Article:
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State v. Decree

August 02, 2001

STATE OF NEW JERSEY, PLAINTIFF-RESPONDENT
v.
VIVIAN DECREE, DEFENDANT-APPELLANT



On appeal from the Superior Court of New Jersey, Law Division, Bergen County, 99-2-283- I.

Before Judges Havey, Wefing and Cuff.

The opinion of the court was delivered by: Cuff, J.A.D.

NOT FOR PUBLICATION WITHOUT THE APPROVAL OF THE APPELLATE DIVISION

Submitted: May 14, 2001

Following a jury trial, defendant was found guilty of two counts of conspiracy (second degree) contrary to N.J.S.A. 2C:5-2, theft by deception (third degree) contrary to N.J.S.A. 2C:20-4, and official misconduct (second degree) contrary to N.J.S.A. 2C:30-2. Defendant was sentenced to concurrent terms of five years on each of the conspiracy convictions and the official misconduct conviction, and a concurrent three-year term on the theft by deception conviction. In addition, a $200 VCCB assessment, a $300 SNSF assessment, a fine of $3000 and restitution in the amount of $1900 were also imposed.

On appeal, defendant raises the following arguments:

POINT I THE EVIDENCE WAS INSUFFICIENT TO ESTABLISH MS. DECREE'S GUILT OF SECOND-DEGREE CONSPIRACY TO COMMIT THEFT IN EXCESS OF $75,000.

POINT II THE EVIDENCE WAS INSUFFICIENT TO ESTABLISH MS. DECREE'S GUILT OF SECOND-DEGREE CONSPIRACY TO COMMIT OFFICIAL MISCONDUCT AND SECOND-DEGREE OFFICIAL MISCONDUCT.

The convictions stem from a fraud scheme involving a Bergen County psychiatrist and a multitude of employees of the Newark Board of Education. The State alleged that between August 7, 1989 and November 3, 1994, Carl H. Lichtman, a psychiatrist with offices in Ridgewood, submitted claims for psychotherapy services rendered to employees of the Newark Board of Education. According to the State, all of the claims were false because no services were provided.

The testimony at trial revealed that Lichtman obtained the name, social security number and other pertinent information of different people covered by the State Health Benefits Program. Lichtman would submit a claim under an individual's name. When he received payment, the employee received 25% of the payment. School board employees who steered other employees to Lichtman received a $750 referral fee. Over the course of the conspiracy, Lichtman received over $2,000,000 from the State Health Benefits Program.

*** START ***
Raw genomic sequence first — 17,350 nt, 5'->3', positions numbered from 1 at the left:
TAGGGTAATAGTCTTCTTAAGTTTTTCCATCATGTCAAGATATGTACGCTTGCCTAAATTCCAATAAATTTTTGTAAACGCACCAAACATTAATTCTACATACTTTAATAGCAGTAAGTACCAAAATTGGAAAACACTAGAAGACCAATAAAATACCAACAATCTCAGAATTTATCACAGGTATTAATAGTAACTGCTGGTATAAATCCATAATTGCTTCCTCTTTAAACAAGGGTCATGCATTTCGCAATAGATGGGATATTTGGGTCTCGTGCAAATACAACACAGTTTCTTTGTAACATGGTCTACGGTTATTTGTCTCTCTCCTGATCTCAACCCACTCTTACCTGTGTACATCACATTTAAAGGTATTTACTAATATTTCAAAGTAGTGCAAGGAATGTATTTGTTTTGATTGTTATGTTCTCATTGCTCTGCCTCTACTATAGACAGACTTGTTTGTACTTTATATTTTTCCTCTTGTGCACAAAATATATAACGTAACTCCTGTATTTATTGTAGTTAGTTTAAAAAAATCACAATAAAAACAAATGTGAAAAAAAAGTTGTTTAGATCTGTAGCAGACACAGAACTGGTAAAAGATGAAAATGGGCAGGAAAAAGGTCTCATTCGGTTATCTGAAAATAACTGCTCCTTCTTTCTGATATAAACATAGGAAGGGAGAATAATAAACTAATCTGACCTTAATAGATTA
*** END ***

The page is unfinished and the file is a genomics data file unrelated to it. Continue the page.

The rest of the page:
Defendant became implicated in the waning days of the conspiracy. In March 1994, defendant was a security officer at Camden Middle School. One afternoon in early March 1994, Bertha Johnson, a custodial worker at Camden Middle School, approached defendant and asked if she had "heard about this doctor giving some money." Defendant replied that she had not heard of him. Soon thereafter, Johnson's mother, Shirley Burns, arrived at the school and Johnson introduced defendant to her mother. Burns was a runner for Lichtman. According to Burns, defendant and she spoke for a few minutes. At the end of the conversation, Burns gave Lichtman's phone number to defendant.

In a statement given on August 30, 1995, defendant stated that Lichtman contacted her at home about one week after her conversation with Johnson and Burns. Lichtman asked her to verify her social security number and mailing address. He informed her she could expect to receive "at least $2,000." On March 28, 1994, Lichtman submitted false claims to the benefits program for services purportedly supplied to defendant. Several weeks later, Lichtman received payment for the claims and remitted $1,900 to defendant and $750 to Burns.

Defendant was indicted on four charges: second degree conspiracy to commit the crime of theft by deception in excess of $75,000 (Count One), second degree conspiracy to commit the crime of official misconduct (Count Two), third degree theft by deception (Count Six), and second degree official misconduct (Count Seven). The overt acts in support of the conspiracy to commit theft by deception were the submission of false claims on behalf of Lauren Abdussabur, Deborah Taft and her dependents, and defendant. The State Health Benefits Program paid $125,309.50 to Lichtman for these false claims. Lichtman received $7,600 for the false claims submitted in defendant's name. The overt acts in support of the second degree conspiracy to commit official misconduct charge were the receipt of payments for the claims submitted utilizing Taft and defendant's names. In this appeal, we must ...


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